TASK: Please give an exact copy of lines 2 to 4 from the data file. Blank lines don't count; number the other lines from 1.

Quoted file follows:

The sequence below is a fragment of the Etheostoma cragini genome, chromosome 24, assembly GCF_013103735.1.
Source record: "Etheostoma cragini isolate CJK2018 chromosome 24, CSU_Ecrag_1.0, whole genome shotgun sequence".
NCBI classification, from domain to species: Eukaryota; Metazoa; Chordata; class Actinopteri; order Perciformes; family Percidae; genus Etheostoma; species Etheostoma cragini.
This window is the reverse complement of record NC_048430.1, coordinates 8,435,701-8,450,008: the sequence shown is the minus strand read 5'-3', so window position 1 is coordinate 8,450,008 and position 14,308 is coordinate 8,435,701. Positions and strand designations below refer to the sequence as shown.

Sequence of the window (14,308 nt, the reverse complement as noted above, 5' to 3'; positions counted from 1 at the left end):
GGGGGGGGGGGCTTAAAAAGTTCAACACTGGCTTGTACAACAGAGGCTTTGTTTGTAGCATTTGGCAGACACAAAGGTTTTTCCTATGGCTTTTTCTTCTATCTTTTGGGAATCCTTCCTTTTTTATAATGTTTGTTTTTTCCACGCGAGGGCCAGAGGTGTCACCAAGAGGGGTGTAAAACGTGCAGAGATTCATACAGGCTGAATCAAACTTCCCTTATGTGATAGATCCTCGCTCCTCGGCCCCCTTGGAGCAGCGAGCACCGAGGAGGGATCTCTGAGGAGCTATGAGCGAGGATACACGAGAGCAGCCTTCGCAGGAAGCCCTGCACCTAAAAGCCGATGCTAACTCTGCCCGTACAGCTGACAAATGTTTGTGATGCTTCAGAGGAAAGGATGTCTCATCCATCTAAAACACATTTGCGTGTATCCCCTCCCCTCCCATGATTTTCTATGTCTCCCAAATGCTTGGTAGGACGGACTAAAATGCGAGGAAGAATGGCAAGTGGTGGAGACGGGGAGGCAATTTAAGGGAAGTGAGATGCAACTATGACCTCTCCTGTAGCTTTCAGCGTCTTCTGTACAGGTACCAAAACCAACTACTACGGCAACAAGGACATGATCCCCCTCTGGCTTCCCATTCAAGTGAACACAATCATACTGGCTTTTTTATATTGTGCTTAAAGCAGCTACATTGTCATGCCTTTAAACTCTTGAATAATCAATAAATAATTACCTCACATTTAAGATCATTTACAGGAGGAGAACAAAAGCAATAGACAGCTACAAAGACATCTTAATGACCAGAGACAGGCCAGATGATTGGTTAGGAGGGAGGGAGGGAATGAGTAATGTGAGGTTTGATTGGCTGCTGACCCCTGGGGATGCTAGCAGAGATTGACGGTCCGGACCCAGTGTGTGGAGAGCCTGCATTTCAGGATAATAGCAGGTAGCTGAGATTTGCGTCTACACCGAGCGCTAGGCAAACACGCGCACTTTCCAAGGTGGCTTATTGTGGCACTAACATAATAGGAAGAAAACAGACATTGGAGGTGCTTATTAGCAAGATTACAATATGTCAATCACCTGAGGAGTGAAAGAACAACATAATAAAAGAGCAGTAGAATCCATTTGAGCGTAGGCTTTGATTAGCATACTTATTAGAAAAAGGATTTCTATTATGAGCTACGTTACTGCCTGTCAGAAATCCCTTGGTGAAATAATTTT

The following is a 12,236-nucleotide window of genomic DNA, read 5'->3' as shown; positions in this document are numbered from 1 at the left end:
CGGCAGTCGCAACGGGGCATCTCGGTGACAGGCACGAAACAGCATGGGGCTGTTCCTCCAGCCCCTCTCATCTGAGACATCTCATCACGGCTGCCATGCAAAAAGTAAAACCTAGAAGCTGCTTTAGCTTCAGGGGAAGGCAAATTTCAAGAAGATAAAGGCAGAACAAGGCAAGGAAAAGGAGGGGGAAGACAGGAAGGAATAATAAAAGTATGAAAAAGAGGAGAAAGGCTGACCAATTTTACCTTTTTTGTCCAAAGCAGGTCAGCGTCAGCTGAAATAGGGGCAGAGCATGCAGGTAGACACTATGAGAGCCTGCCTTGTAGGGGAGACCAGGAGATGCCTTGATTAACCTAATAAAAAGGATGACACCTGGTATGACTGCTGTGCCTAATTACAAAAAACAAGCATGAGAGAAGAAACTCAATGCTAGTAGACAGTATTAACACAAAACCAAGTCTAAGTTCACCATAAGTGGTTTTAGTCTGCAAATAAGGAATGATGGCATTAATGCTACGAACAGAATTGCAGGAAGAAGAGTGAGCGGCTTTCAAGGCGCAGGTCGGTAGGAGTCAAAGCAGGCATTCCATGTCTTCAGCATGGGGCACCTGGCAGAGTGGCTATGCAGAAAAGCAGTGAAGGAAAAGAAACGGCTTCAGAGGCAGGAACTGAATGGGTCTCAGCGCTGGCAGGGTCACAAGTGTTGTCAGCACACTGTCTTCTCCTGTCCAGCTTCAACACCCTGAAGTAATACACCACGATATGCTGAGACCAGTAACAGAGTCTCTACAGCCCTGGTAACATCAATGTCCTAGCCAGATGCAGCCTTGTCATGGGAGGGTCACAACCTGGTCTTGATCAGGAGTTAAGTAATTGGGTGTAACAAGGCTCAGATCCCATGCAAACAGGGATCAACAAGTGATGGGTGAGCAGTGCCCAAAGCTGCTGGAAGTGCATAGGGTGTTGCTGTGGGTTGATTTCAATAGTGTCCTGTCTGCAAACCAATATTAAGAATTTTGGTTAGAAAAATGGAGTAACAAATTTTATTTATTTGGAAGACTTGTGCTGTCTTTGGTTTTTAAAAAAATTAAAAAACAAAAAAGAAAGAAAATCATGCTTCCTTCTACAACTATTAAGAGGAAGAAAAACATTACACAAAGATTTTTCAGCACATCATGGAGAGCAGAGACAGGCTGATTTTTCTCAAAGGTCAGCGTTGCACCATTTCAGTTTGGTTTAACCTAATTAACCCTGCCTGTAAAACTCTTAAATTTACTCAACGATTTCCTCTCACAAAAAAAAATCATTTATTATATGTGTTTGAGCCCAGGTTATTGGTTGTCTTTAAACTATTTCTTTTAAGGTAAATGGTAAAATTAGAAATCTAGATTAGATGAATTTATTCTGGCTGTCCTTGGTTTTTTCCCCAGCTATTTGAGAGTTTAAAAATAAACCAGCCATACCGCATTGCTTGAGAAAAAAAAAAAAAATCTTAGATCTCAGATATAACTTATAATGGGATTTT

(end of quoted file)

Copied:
Source record: "Etheostoma cragini isolate CJK2018 chromosome 24, CSU_Ecrag_1.0, whole genome shotgun sequence".
NCBI classification, from domain to species: Eukaryota; Metazoa; Chordata; class Actinopteri; order Perciformes; family Percidae; genus Etheostoma; species Etheostoma cragini.
This window is the reverse complement of record NC_048430.1, coordinates 8,435,701-8,450,008: the sequence shown is the minus strand read 5'-3', so window position 1 is coordinate 8,450,008 and position 14,308 is coordinate 8,435,701. Positions and strand designations below refer to the sequence as shown.